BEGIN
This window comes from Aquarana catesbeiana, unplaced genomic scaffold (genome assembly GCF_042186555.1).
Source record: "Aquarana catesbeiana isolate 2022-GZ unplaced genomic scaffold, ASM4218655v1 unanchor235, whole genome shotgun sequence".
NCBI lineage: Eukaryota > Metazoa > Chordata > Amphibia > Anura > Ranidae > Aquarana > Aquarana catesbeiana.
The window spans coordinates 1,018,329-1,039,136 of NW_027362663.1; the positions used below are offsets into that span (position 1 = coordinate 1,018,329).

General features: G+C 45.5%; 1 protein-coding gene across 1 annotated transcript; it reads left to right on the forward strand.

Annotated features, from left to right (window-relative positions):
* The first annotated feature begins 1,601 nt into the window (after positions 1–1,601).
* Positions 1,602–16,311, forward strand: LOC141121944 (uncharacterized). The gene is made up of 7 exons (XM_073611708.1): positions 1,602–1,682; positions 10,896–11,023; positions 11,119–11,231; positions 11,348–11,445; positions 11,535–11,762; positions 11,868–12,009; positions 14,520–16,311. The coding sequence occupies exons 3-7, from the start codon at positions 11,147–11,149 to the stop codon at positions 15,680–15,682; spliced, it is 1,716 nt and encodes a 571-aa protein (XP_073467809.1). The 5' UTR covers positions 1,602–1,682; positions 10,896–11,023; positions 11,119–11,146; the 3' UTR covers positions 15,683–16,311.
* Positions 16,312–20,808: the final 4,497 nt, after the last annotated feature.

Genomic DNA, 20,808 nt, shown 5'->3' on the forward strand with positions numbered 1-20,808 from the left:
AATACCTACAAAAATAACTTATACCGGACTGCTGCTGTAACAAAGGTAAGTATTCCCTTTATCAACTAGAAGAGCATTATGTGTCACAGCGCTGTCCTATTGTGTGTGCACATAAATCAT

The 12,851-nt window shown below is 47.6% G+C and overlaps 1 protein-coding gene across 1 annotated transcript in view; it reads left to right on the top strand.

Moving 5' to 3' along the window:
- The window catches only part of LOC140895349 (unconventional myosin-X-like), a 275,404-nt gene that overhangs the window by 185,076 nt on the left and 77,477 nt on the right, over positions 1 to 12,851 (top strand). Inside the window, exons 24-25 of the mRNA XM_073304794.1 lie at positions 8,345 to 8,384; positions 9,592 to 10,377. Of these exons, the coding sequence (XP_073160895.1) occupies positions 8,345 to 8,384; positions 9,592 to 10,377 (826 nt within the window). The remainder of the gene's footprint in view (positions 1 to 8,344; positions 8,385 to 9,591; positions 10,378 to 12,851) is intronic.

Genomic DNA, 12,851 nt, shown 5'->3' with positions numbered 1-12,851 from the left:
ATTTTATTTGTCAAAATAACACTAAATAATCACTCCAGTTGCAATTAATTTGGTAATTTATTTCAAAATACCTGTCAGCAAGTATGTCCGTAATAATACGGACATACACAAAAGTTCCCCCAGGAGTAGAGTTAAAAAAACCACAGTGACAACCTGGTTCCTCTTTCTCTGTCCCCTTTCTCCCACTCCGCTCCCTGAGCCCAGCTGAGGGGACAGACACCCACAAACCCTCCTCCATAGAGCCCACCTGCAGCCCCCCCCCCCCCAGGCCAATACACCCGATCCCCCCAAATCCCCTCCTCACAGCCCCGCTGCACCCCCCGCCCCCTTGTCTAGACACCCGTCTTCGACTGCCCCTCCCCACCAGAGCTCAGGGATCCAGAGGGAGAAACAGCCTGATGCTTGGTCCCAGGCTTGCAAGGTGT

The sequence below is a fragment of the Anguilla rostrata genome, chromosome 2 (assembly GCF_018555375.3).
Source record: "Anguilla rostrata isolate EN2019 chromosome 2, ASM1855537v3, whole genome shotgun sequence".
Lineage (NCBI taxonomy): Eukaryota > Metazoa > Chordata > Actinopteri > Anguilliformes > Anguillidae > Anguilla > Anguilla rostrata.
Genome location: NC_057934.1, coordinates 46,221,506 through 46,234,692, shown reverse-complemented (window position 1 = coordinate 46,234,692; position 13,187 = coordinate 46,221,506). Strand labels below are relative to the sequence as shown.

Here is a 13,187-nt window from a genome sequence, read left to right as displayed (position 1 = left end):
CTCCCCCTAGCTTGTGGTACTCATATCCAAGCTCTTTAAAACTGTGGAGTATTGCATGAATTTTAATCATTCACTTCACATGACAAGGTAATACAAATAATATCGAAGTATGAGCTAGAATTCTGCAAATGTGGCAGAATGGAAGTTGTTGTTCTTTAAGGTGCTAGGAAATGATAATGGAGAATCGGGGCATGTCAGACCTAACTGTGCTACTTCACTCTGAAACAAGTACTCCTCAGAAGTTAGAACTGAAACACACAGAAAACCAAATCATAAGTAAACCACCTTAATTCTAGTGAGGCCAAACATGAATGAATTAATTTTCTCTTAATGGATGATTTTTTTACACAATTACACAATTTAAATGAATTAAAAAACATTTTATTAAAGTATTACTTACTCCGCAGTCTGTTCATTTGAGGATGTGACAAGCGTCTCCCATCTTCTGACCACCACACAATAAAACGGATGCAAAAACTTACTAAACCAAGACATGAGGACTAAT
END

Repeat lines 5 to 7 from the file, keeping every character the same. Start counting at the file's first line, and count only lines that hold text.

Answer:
General features: G+C 45.5%; 1 protein-coding gene across 1 annotated transcript; it reads left to right on the forward strand.

Annotated features, from left to right (window-relative positions):
* The first annotated feature begins 1,601 nt into the window (after positions 1–1,601).